This weekend, Alaska saw its first-ever job fair for careers in commercial cannabis, offering a glimpse of how the semi-legal marijuana industry is taking tentative steps towards professionalism and profits.
Theresa Collins shuffled between prospective employers and job-seekers inside the enormous, high-ceiling room that serves as the venue for Pot Luck Events, the marijuana-friendly company she runs at 420 West 3rd Avenue in downtown Anchorage. And yes, that is the actual address. Collins worked with the newly-formed Alaska Cannabis Growers Association to organize an event matching would-be workers with jobs that don’t yet exist.
“Growers, trimmers, bud-tenders,” Collins rattles off. And then there are all the clerical jobs she expects trained employees from other sectors to bring into the offices accompanying future dispensaries and green-houses, “Accounting, admin–there’s going be all kinds of different, new jobs in this industry.”
Collins wants Alaska’s new commercial pot sector to be legit–law-abiding and mature, in part because it makes for good business.
To that end, though the club has a distinct aroma of pot smoke, no one was visibly consuming. Collins banished dues-paying club members who wanted to imbibe to the VIP section in the back. The rest of the venue was all business.
“If you’re going to sit down and smoke a joint before you sit down for an interview,” Collins said, shaking her head, “I don’t think it really shows that you’re very professional.”
Collins was impressed with the turnout–more than a hundred people stopped by and registered information for jobs.
But was not the case for one attendee, who asked to be called Morgan, was hunched over a table filling out a form with questions like “What is your relationship with cannabis?” and “What experience do you have working with cannabis, and in what capacity?”
Morgan was at the fair because she knows a lot about pot and thinks the business environment will likely be more laid back than regular retail or office work. But she was disappointed by the event.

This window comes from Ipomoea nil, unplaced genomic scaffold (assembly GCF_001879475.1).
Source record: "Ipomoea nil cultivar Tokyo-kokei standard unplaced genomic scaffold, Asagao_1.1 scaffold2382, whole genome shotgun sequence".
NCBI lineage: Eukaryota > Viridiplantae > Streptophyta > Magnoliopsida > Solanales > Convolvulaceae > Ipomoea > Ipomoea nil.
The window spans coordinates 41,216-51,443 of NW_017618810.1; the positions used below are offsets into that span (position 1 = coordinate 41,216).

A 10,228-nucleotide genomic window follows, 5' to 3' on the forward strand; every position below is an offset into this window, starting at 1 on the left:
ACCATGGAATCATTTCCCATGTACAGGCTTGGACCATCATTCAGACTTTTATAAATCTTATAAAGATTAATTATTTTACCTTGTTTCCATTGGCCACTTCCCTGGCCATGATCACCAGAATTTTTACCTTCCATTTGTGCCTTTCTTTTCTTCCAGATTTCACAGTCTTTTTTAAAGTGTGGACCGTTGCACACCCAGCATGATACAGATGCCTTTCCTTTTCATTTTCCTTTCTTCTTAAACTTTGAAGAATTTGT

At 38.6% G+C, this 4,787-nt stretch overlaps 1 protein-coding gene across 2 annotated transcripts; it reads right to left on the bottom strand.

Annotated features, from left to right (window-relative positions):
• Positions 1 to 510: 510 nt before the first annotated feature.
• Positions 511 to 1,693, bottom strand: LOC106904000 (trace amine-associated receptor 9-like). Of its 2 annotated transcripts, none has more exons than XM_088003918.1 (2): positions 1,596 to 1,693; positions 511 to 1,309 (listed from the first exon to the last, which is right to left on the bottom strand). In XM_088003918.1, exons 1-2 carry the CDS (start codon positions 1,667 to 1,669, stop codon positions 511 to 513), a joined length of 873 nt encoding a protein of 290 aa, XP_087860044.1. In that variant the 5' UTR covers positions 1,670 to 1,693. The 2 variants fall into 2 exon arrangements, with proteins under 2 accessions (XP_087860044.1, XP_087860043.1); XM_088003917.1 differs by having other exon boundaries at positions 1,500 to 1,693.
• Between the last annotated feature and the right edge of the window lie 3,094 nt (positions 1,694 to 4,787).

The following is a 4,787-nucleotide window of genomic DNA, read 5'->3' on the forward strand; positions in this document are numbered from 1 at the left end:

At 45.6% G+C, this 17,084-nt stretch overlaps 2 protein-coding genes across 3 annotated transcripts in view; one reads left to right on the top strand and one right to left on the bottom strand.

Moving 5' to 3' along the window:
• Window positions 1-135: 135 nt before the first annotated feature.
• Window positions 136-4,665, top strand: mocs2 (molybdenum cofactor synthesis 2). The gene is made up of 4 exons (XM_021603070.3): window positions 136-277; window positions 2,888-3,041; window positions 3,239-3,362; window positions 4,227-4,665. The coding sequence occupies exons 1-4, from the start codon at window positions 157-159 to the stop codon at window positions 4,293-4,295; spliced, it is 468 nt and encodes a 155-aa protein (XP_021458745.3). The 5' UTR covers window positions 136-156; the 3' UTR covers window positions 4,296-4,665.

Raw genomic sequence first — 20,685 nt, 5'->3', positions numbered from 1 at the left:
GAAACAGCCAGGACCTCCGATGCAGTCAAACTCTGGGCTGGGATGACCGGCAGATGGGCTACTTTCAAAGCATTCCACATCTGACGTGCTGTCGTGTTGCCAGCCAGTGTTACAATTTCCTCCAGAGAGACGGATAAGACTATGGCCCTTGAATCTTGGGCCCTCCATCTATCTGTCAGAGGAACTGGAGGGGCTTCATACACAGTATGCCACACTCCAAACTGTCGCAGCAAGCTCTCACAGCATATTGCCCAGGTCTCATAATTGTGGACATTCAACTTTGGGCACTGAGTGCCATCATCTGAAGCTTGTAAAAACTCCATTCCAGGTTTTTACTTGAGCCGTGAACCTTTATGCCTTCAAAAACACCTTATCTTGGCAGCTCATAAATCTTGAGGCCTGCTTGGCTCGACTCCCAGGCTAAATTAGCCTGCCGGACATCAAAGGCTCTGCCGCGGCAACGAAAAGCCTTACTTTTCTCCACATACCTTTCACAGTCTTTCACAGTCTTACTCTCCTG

“It’s a little bit skinnier than I guess I thought it would be,” said Morgan, who anticipated a more traditional job fair set-up, with booths, hand-outs, and way more prospective employers. “It seems a little bit more like a cattle-call.”
The forms could be dropped off with any of the three businesses present, including Alaska Cannabis Staffing. Owner Kyle Houghton is setting up a data-base of employees he hopes to sell to companies needing both permanent and seasonal laborers.
“I gotta build a data-base first, before I have any value to offer employers,” Houghton said, standing next to the laptops used to help patrons set up login credentials. After that they were free to upload resumes whenever they wanted.
Houghton explained that it was still a bit early in the commercialization process to hold an event like Saturday’s. “Most of the jobs are gonna come next year,” he said.
Alaska Cannabis Staffing’s business model isn’t new–a cross between a temp agency and a job site–but it depends on a robust industry that does not yet exist. Much like insurance brokers and equipment suppliers, Houghton’s is an ancillary business that stands to profit from what many expect to be a green gold rush.
Which is exactly why Houghton chose the business he did: “I want to be involved without being involved, I don’t want to be heavily regulated.”
In the VIP lounge, I talk with a business owner who will be very involved–Justin of Green Dream Farms (he asked that I not use his last name). We’re in the smoking area because Justin is showing me one of the products he hopes to eventually sell: dab, an essential oil extracted from large quantities of cannabis. Concentrated products like dab have been a bit of a boogey-man in municipal and state-level conversations over how to regulate marijuana.
But Justin believes this is a misunderstanding.
“I think it’s a healthier, safer, faster product,” he tells me. Justin hasn’t smoked “flower” (budding marijuana) in five years, partly because his pulmonary health was suffering from all the tar that came from ingesting so much plant matter. He loads a small daub of dab into a battery-powered pipe called an oil rig that heats the substance to the point of combustion at 700 to 850 degrees. “It’s almost an instant heat,” he adds, demonstrating.
Justin’s business doesn’t officially exist. There is no store-front or commercial processing facility, and lawmakers have yet to finalize rules about permits or controversial products like concentrates.
While many variables are still unknown, recruiting early has crucial benefits to Justin’s business strategy.
“It’s all future marketing and branding,” he said, matter-of-factly, “we just kinda wanna get our name out there.”
As for coming to the job fair in particular, “We want a team assembled before licensure,” Justin explained, “to make sure that when we are licensed we can hit the ground running.”
For job-seeking Morgan, it was a good event for networking, but didn’t yield many tangible job prospects.
“I think that there’s a lot of work to be had, it’s just not readily available yet,” she said.
The state anticipates the first commercial marijuana operations to open for business in May of 2016.